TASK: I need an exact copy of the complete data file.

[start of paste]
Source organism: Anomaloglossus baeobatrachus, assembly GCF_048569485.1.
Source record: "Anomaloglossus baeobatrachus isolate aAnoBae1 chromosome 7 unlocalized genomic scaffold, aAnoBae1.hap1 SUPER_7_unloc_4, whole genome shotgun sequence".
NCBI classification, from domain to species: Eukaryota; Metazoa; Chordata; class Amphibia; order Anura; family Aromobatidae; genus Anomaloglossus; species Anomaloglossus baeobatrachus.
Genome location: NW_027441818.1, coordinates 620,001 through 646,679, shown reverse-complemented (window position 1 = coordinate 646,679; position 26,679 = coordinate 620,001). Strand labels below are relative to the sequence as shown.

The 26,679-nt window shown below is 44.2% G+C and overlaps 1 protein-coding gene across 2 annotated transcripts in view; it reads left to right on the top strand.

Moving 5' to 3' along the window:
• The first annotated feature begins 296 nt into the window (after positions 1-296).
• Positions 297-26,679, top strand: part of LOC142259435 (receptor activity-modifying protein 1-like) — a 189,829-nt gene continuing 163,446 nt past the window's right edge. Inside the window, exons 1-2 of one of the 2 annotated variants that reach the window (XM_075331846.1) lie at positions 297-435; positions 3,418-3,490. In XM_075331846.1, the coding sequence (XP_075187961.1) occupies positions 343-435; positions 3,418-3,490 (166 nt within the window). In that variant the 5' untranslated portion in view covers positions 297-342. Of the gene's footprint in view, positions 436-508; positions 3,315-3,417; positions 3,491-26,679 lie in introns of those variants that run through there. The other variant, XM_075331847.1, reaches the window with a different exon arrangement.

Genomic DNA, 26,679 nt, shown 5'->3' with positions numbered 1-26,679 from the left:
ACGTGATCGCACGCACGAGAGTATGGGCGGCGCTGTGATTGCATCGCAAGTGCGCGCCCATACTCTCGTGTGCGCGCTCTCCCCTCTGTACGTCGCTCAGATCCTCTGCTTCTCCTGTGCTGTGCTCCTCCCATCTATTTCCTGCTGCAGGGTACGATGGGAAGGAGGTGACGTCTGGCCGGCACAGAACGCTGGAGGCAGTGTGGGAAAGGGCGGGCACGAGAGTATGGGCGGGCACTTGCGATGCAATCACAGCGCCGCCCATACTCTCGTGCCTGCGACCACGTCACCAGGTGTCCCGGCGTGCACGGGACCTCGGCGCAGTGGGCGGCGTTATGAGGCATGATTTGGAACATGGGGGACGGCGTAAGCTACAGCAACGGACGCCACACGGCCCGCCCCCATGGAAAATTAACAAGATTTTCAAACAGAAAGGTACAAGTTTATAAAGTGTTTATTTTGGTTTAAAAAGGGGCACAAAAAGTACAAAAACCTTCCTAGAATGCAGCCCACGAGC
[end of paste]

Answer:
Source organism: Anomaloglossus baeobatrachus, assembly GCF_048569485.1.
Source record: "Anomaloglossus baeobatrachus isolate aAnoBae1 chromosome 7 unlocalized genomic scaffold, aAnoBae1.hap1 SUPER_7_unloc_4, whole genome shotgun sequence".
NCBI classification, from domain to species: Eukaryota; Metazoa; Chordata; class Amphibia; order Anura; family Aromobatidae; genus Anomaloglossus; species Anomaloglossus baeobatrachus.
Genome location: NW_027441818.1, coordinates 620,001 through 646,679, shown reverse-complemented (window position 1 = coordinate 646,679; position 26,679 = coordinate 620,001). Strand labels below are relative to the sequence as shown.

The 26,679-nt window shown below is 44.2% G+C and overlaps 1 protein-coding gene across 2 annotated transcripts in view; it reads left to right on the top strand.

Moving 5' to 3' along the window:
• The first annotated feature begins 296 nt into the window (after positions 1-296).
• Positions 297-26,679, top strand: part of LOC142259435 (receptor activity-modifying protein 1-like) — a 189,829-nt gene continuing 163,446 nt past the window's right edge. Inside the window, exons 1-2 of one of the 2 annotated variants that reach the window (XM_075331846.1) lie at positions 297-435; positions 3,418-3,490. In XM_075331846.1, the coding sequence (XP_075187961.1) occupies positions 343-435; positions 3,418-3,490 (166 nt within the window). In that variant the 5' untranslated portion in view covers positions 297-342. Of the gene's footprint in view, positions 436-508; positions 3,315-3,417; positions 3,491-26,679 lie in introns of those variants that run through there. The other variant, XM_075331847.1, reaches the window with a different exon arrangement.

Genomic DNA, 26,679 nt, shown 5'->3' with positions numbered 1-26,679 from the left:
ACGTGATCGCACGCACGAGAGTATGGGCGGCGCTGTGATTGCATCGCAAGTGCGCGCCCATACTCTCGTGTGCGCGCTCTCCCCTCTGTACGTCGCTCAGATCCTCTGCTTCTCCTGTGCTGTGCTCCTCCCATCTATTTCCTGCTGCAGGGTACGATGGGAAGGAGGTGACGTCTGGCCGGCACAGAACGCTGGAGGCAGTGTGGGAAAGGGCGGGCACGAGAGTATGGGCGGGCACTTGCGATGCAATCACAGCGCCGCCCATACTCTCGTGCCTGCGACCACGTCACCAGGTGTCCCGGCGTGCACGGGACCTCGGCGCAGTGGGCGGCGTTATGAGGCATGATTTGGAACATGGGGGACGGCGTAAGCTACAGCAACGGACGCCACACGGCCCGCCCCCATGGAAAATTAACAAGATTTTCAAACAGAAAGGTACAAGTTTATAAAGTGTTTATTTTGGTTTAAAAAGGGGCACAAAAAGTACAAAAACCTTCCTAGAATGCAGCCCACGAGC